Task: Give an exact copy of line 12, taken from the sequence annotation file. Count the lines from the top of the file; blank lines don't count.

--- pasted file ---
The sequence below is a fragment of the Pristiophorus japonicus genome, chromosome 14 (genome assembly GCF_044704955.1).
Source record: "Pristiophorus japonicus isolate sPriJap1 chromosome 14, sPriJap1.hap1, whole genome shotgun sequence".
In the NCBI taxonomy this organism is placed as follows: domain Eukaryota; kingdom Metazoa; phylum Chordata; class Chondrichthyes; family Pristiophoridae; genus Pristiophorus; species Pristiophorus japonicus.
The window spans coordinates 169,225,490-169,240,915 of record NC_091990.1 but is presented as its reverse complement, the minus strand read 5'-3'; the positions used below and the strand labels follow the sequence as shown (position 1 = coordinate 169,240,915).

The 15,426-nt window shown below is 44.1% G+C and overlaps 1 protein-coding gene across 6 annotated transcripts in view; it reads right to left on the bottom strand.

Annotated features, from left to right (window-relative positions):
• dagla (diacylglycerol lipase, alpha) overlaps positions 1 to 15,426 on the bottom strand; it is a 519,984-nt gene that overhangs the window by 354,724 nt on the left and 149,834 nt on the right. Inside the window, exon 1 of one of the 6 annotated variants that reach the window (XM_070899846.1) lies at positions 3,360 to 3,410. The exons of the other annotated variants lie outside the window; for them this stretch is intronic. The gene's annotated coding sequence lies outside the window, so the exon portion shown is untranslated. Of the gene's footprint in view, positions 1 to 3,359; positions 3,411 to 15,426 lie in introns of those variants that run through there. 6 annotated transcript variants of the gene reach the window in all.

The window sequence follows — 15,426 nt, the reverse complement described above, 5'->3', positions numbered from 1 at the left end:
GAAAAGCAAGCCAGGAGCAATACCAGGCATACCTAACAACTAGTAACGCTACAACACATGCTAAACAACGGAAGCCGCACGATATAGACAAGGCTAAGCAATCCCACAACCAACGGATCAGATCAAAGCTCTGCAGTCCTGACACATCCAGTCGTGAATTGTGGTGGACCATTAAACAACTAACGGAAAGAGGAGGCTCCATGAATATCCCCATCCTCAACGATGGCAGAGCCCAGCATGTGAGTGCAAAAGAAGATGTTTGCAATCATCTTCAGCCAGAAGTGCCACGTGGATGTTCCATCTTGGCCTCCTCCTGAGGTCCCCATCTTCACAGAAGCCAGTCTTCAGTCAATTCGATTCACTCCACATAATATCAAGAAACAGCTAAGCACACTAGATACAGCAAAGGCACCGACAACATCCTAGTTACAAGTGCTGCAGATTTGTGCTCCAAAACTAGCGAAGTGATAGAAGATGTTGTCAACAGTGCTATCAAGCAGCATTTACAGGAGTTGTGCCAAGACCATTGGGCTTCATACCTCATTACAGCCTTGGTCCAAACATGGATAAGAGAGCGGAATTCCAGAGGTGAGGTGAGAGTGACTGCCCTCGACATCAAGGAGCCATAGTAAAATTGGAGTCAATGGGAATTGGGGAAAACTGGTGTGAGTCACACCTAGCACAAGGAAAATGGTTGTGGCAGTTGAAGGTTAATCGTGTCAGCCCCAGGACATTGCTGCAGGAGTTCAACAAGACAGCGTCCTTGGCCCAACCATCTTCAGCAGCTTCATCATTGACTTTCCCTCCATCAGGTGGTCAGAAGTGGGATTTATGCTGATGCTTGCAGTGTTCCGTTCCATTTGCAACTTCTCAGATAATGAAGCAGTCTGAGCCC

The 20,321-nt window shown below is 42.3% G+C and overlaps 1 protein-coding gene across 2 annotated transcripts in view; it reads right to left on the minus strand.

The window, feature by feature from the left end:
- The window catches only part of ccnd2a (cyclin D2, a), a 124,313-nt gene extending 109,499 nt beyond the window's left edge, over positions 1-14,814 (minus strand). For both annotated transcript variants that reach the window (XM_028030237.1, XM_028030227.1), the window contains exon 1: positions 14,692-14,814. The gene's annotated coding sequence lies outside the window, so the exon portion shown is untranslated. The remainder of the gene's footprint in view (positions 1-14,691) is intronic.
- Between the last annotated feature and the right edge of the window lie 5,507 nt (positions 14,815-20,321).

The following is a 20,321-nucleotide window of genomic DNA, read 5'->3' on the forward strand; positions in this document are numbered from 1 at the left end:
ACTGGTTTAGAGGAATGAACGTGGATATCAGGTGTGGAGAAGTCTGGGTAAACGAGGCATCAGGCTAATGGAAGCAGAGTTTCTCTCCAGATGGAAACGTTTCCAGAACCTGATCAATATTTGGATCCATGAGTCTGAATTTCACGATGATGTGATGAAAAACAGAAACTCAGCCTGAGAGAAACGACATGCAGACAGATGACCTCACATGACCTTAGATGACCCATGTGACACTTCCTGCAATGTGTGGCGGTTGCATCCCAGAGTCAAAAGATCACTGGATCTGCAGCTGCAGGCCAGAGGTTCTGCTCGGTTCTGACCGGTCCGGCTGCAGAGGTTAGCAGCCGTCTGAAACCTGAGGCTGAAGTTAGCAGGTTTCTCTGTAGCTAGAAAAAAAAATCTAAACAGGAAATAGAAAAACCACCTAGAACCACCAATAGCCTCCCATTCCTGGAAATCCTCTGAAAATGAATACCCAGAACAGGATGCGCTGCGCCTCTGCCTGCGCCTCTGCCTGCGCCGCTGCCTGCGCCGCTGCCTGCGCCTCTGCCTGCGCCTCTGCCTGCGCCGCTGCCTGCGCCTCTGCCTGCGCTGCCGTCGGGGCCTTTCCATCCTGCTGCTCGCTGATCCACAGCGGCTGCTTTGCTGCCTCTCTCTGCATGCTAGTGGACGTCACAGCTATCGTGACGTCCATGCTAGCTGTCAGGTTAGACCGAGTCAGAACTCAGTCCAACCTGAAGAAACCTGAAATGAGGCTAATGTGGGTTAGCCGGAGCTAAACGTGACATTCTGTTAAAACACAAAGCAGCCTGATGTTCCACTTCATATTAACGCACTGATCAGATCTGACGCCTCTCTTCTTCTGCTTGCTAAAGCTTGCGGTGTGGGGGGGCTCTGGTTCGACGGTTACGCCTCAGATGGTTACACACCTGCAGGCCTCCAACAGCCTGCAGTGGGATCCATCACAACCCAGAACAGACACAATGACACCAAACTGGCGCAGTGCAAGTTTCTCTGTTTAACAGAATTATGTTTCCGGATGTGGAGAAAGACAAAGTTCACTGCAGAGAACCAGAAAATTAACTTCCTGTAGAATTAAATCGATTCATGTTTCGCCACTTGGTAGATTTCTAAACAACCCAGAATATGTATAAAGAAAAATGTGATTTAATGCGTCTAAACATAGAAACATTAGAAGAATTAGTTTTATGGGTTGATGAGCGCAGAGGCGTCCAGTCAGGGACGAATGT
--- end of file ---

- The window catches only part of ccnd2a (cyclin D2, a), a 124,313-nt gene extending 109,499 nt beyond the window's left edge, over positions 1-14,814 (minus strand). For both annotated transcript variants that reach the window (XM_028030237.1, XM_028030227.1), the window contains exon 1: positions 14,692-14,814. The gene's annotated coding sequence lies outside the window, so the exon portion shown is untranslated. The remainder of the gene's footprint in view (positions 1-14,691) is intronic.